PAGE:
Interesting collection of vintage vehicles. I cannot remember the last time I saw a Mercury Meteor let alone a two door model. ( fitting model for the Alien location!) and it is resting on a ’66 Ranchero witch is a desirable piece it self. I wonder how many viewers know that this model of Mercury had a one off front suspension? It consisted of the basic coil spring over A frame like a normal Comet, Falcon, or Mustang but also had an extra smaller coil spring mounted to the stamped steel strut rod. Very strange set up for sure. I would invest in a good pair of snake boots before wondering to far in this yard! Great post, keep them comming!

  22. geomechs geomechs Member

    My daughter and her husband live in Aztec, pretty much at the opposite end of the state. When they moved into their new place I saw a beautiful panoramic view of the auto wreckers to the east. While my wife and daughter wrinkled their noses at it, my son-in-law and I thought it was the greatest view on their place.

  23. Kurt S

    Looks like a place I’d feel at home with! Many yards like this have disappeared here in eastern Missouri. As mentioned in an earlier comment, many Rat Rod candidates were in the background of these shots.. I’m hoping to find a first or second year Plymouth Valiant or Dodge Lancer Wagon.. Even one that has had roof damage from having another car stacked on top as seen in these photos.. I have no use for the roof nor front clip. Because of this fact, I hope to be able to use someones parts car stash as a starting point for a Rat Rod Roadster.. This type of yard would likely turn up a salvageable upper cowl section from the ’20s or early ’30s with useable windshield posts as well!

  24. David Reeves

    That white Falcon/Fairlane(I can’t see the fender script) in the first photograph looks to be in pretty good shape for being in a junkyard

    • Kurt S

      The white car in the first photo is either a ’65 or ’66 Galaxie..( hard to ID the taillight from the angle) The fourth shot shows I believe a ’63 Mercury Comet on top of a ’65 Ranchero..

  25. Charles

    Looks like some great finds in there! I wish that I was closer.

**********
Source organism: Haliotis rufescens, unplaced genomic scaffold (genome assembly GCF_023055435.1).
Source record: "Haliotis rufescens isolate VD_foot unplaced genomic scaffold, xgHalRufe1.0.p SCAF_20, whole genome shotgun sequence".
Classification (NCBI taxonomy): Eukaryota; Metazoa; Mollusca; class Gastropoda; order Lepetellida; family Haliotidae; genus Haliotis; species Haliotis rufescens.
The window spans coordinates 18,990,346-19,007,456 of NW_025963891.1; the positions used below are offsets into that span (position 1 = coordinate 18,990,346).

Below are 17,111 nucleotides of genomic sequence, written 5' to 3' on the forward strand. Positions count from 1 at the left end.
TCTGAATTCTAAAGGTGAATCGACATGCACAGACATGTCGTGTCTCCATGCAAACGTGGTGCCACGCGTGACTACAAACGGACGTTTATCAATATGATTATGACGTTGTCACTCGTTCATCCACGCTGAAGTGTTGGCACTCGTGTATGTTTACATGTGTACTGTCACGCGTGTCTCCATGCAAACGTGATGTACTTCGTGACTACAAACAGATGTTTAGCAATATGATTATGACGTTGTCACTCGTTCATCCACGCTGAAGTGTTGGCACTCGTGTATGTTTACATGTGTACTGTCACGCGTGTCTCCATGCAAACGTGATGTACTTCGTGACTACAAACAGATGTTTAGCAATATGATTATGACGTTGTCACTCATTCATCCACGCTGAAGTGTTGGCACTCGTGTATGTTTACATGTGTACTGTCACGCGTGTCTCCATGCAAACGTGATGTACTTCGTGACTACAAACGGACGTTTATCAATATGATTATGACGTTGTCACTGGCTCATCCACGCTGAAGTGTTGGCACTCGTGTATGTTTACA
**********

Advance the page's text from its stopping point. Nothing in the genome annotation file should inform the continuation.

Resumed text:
In Valdosta GA, there is a yard that functions like the modern yards in every way. They buy late model total loss vehicles at insurance auctions, recycle them and crush them in about 90 days. It is a large yard, and if you see something for a car made in the last 15 years, you had better get it quick, because a week later it will be history.

    The unique thing about this yard is that they also keep lots of old iron in a separate corner, away from the crusher. They have vehicles that date from the 40’s and up, that are available to purchase parts off of, but will not be crushed. If an old car or interesting car comes into the yard, that car is not salvaged. It is separated out and sold intact. Since I collect Pontiac TA’s, I stop when ever I am in the area. The Camaro/Firebird section covers a acre or so, with about 60 cars. This yard is not a pick and pull, and they are pretty strict about allowing the public access to the cars without supervision. They have had a lot of problems with people destroying valuable parts to remove a 5 dollar part. Since I have been trading with these folks for some 30 years, and they know that I remove items like a surgeon leaving everything else unharmed, I am allowed to go unattended into the yard, and collect my own stuff. I usually plan a day a couple of times each year just to gather pieces. Often the bed of my F-350 is full of stuff when I leave. Those days are about the only days that I get really dirty, but also have a great time there!

    I am not affiliated with this yard in any way, and no one that works there has asked me to mention them on any websites. So, NO, this is not spam. However if anyone is in the area and is looking for old hard to find South Georgia rust free parts, this is a good place to go. The yard is Salvage GM Parts, and is located in the Industrial Park in Valdosta GA. 31603

    • Don Andreina

      The old world is disappearing, but it’s great to hear a story like this. If I could turn a spanner, this is how I would spend my spare time. Instead, I use it to find lp records.

  26. Michael Phipps